“It is a real honour to be nominated and to be runner up for this award – particularly given the other award winners focus more on tech and more conventional forms of enterprise. It feels as though the approach I have developed with Sian has been endorsed by the lead body for entrepreneurship education.”
Adrian De La Court

“This award is richly deserved for Adrian who has been at the heart of developing entrepreneurship and entrepreneurial thinking across college through the SYNAPSE Programme as well as supporting many cohorts of T1 entrepreneurs to succeed in their new businesses. Great for ICCE and Goldsmiths.”
Mark d’Inverno
Professor of Computer Science and Pro-Warden (International) at Goldsmiths, University of London

‘It is great that Adrian has had national recognition for his innovative pedagogy and for changing the lives of so many entrepreneurs.”
Sian Prime & Gerald Lidstone [ICCE]

Lord Bilimoria CBE DL, Patron of Enterprise Educators UK and Chairman of Cobra Beer Partnership said, “As Patron of Enterprise Educators UK. I am Delighted to be speaking at the annual international conference, at Oxford Brookes. Britain today is a country which champions entrepreneurship and our universities have a crucial role in championing entrepreneurship with our students as well as with the communities in which we are located.”


Both Adrian De La Court and Sian Prime teach on the MA in Creative and Cultural Entrepreneurship in ICCE.

When a 1981 Diary Meets Twitter: Reclaiming a teenage girl’s ordinary experience of the Northern Irish Troubles

Dr Oonagh Murphy has published a new paper exploring life on the Irish Border from the perspective of teenage girl in the British Journal of Military History. The article was co-written with Dr Laura Aguiar (Public Records Office Northern Ireland ~ Nerve Centre), and is a collaborative project with Bronagh McAtasney author of @NrnIrnGirl1981. McAtasney began to tweet her recently rediscovered teenage diary under the handle @NrnIrnGirl1981 – and quickly grew a large and engaged following, with followers in equal parts charmed, and shocked with her tails of ‘teenage angst, boys and hunger strikes’. This article analyses the diary entries through the prism of a feminist reading of lived experience and conflict, and finds that:

> The Northern Irish Troubles (1969-1998) have been the focus of many cross-disciplinary literature and official and unofficial storytelling projects.

> In this paper we take an unusual object of study: a Twitter account set up by Bronagh McAtasney who recently rediscovered her 1981 teenage diary and has been tweeting entries from it since.

> The findings show that the very banality of her experiences can function as a counter-narrative to the overheard (male) heroic accounts of the conflict, adding a female and young perspective.

The article is free to read in the British Journal of Military History, the BJMH is co-edited by Prof Richard S. Grayson and Dr Erica Wald who are based in the Department of History at Goldsmiths.

When a 1981 Diary Meets Twitter: Reclaiming a teenage girl’s ordinary experience of the Northern Irish Troubles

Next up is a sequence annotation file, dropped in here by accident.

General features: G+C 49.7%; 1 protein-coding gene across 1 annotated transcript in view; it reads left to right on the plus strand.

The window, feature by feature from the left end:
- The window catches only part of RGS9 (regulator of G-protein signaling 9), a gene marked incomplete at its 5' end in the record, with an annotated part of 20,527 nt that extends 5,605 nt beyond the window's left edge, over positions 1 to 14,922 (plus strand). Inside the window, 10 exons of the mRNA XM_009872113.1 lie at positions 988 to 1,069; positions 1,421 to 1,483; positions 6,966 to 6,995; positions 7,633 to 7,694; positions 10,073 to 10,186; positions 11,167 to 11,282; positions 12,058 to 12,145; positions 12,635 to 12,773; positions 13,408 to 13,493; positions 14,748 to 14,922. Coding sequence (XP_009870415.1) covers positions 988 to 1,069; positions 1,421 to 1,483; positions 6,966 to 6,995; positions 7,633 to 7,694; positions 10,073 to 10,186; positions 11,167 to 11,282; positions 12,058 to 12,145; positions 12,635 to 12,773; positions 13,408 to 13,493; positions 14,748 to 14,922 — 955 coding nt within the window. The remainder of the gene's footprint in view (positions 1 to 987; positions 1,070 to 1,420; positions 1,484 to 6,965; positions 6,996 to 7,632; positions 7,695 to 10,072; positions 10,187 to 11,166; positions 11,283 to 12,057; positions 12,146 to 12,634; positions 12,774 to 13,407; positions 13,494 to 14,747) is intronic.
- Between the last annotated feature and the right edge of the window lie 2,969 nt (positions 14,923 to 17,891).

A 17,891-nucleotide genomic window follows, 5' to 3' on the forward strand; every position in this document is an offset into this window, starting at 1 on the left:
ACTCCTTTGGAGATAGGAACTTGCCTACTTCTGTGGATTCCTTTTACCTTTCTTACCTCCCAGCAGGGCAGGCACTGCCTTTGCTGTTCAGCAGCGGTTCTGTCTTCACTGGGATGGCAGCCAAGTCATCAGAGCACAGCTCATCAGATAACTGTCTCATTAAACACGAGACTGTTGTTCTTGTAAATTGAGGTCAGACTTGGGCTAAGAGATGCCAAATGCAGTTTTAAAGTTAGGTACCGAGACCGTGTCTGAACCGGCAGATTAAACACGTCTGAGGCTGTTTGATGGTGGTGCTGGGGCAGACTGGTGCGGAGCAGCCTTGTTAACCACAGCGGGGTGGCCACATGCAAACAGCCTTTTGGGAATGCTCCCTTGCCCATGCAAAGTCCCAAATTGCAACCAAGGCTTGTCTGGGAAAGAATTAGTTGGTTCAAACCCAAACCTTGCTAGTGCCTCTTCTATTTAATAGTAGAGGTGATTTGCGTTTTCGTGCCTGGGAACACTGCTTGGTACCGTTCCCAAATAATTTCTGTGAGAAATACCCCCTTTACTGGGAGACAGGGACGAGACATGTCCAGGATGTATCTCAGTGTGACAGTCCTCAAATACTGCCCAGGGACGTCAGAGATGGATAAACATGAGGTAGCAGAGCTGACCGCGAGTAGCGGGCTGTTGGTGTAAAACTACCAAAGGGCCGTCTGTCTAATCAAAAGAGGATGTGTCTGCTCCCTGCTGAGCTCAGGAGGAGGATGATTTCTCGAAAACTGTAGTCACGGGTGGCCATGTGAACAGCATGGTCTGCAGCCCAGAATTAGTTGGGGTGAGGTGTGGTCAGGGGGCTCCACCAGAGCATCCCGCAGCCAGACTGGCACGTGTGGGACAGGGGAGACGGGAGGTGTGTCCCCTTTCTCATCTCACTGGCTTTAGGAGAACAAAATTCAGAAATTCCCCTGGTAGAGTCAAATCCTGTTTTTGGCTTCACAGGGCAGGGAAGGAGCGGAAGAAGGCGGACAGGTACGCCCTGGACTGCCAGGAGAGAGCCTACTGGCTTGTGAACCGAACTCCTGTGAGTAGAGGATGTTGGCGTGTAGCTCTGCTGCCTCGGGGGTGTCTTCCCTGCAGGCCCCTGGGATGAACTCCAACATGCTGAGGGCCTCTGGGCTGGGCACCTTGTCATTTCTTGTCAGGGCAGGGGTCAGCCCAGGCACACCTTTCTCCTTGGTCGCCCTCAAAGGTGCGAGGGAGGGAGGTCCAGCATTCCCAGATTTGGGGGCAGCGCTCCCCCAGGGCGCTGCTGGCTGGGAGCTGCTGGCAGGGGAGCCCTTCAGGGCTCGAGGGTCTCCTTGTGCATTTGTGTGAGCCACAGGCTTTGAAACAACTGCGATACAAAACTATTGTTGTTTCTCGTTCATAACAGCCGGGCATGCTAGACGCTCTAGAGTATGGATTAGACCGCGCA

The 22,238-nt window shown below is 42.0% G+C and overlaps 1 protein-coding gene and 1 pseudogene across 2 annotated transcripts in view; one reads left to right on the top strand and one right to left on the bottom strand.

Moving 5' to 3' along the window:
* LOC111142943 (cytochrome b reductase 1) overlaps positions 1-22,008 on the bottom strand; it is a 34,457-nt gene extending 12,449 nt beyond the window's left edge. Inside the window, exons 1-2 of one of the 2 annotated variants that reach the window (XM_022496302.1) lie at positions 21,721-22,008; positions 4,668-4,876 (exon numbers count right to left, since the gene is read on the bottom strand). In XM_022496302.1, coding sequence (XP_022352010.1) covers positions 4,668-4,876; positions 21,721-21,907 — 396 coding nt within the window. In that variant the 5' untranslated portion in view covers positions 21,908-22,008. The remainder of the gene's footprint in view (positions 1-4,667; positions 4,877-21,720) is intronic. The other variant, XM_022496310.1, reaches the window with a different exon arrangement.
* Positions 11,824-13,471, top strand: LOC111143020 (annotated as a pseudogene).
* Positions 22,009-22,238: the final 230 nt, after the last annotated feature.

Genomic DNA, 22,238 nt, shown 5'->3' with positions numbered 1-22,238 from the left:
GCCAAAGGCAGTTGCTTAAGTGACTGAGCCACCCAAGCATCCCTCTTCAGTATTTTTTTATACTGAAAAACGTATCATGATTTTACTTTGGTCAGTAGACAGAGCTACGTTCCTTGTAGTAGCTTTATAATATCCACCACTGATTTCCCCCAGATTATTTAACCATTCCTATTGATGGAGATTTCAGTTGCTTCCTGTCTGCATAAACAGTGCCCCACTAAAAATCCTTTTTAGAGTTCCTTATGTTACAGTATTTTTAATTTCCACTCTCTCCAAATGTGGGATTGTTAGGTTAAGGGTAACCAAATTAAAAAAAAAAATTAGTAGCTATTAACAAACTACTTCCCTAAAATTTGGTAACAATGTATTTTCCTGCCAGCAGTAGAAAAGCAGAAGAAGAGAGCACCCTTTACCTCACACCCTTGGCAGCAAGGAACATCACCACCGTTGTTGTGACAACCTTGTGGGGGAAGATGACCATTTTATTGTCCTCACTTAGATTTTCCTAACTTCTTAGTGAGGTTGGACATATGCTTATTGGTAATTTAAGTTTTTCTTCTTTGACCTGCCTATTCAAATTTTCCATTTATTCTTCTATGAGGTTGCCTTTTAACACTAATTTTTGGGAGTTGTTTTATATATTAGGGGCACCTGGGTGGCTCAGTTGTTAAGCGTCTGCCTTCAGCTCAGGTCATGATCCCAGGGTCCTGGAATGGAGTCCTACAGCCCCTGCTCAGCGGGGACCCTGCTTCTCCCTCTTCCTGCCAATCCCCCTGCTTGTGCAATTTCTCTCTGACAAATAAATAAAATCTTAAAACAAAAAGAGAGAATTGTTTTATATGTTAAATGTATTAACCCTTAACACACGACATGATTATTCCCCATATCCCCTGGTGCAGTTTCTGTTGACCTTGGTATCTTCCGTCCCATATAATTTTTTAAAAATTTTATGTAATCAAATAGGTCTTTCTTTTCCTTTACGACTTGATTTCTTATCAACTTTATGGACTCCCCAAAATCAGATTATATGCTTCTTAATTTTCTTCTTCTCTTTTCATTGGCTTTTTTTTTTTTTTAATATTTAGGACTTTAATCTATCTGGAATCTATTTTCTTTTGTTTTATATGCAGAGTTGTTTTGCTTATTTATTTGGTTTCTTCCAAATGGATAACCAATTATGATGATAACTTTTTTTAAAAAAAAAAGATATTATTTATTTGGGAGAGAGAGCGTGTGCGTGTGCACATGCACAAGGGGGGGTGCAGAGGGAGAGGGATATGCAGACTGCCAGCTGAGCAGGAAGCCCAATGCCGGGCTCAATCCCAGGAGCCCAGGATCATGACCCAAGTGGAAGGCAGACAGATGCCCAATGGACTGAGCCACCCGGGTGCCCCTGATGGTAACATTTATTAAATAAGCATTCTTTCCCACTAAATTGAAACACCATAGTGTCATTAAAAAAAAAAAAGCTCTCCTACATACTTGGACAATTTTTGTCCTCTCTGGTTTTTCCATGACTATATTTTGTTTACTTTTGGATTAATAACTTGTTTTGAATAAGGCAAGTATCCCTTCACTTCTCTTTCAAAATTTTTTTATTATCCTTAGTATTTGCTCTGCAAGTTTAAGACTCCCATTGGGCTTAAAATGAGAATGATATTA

McAtasney’s Diary has now been placed in the Public Records Office of Northern Ireland.

Curator, Computer, Creator – ICCE Academic leads public conversation on the future of AI at Barbican Centre

What does the future hold for museums as we enter the age of AI? Can a tech-savvy museum that connects with modern times enrich the way we experience art? These are just some of the questions that we discussed at a series of public conversations as part of the Curator, Computer, Creator event on the 4th of July at the Barbican Centre.

Dr Oonagh Murphy, Principal Investigator and cofounder of the Museums AI Network explained the event format as being that of a conversation – “The conversation was designed as an open platform to provide the opportunity for members of the public and experts to engage in a free flowing conversation around the current and potential use of AI”. Members of the public were invited to pull up a seat, ask a question, listen or linger for as long or as little as they liked. The event which took place in the Life Rewired Hub, was part of the public program for the centres current exhibition – AI: More than Human.

The conversations were attended by around 75 people, and were hosted by Curator, Luba Elliott and Charlotte Frost, Director of Furtherfield, with contributions from National Gallery, Wellcome Collection, One by One, Future Everything, British Library, The Bartlett.

This event was delivered by the Museums AI Network, which is funded by the AHRC and led by strategic partners in the UK and US including: Pratt Institute, American Museum of Natural History, The Met, National Gallery (UK).

International experts gather to discuss the future of AI in museums

event poster

The Museums AI network which is led by Goldsmiths academic Dr Oonagh Murphy held its first meeting at Goldsmiths on the 26th and 27th of June 2019. The meeting, a two day working group brought together key museum practitioners, academics, policy makers, funders, artists and data scientists to begin to examine what the key – ethical, strategic and delivery challenges and opportunities these technologies might offer the museum sector.

The second working group will take place in September in New York at Pratt Institute, where participants will continue to develop tools and resources that can be used as instructive templates to support the development, management and funding of AI technologies from machine vision to machine learning.

Working group participants enjoying the London weather

With participants drawn from key UK and US stakeholders – National Gallery, Science Museum, British Library, V&A, Tate, Wellcome Collection, The Metropolitan Museum of Art, Princeton University Art Museum, American Museum of Natural History, Cooper Hewitt-Smithsonian Design Museum, NESTA, The Bartlett, Serpentine Galleries, Pratt Institute, University of Oxford, University of Leicester, Warwick University, Doteveryone, DCMS, Arts Council England.

Summary of working group discussion – sketch by Meriel Royal, National Gallery

Participants testing the Doteveryone ‘consequence scanning framework’

The Network is funded by the AHRC the network has a number of strategic partners in the UK and US including: Pratt Institute, American Museum of Natural History, The Met, National Gallery (UK).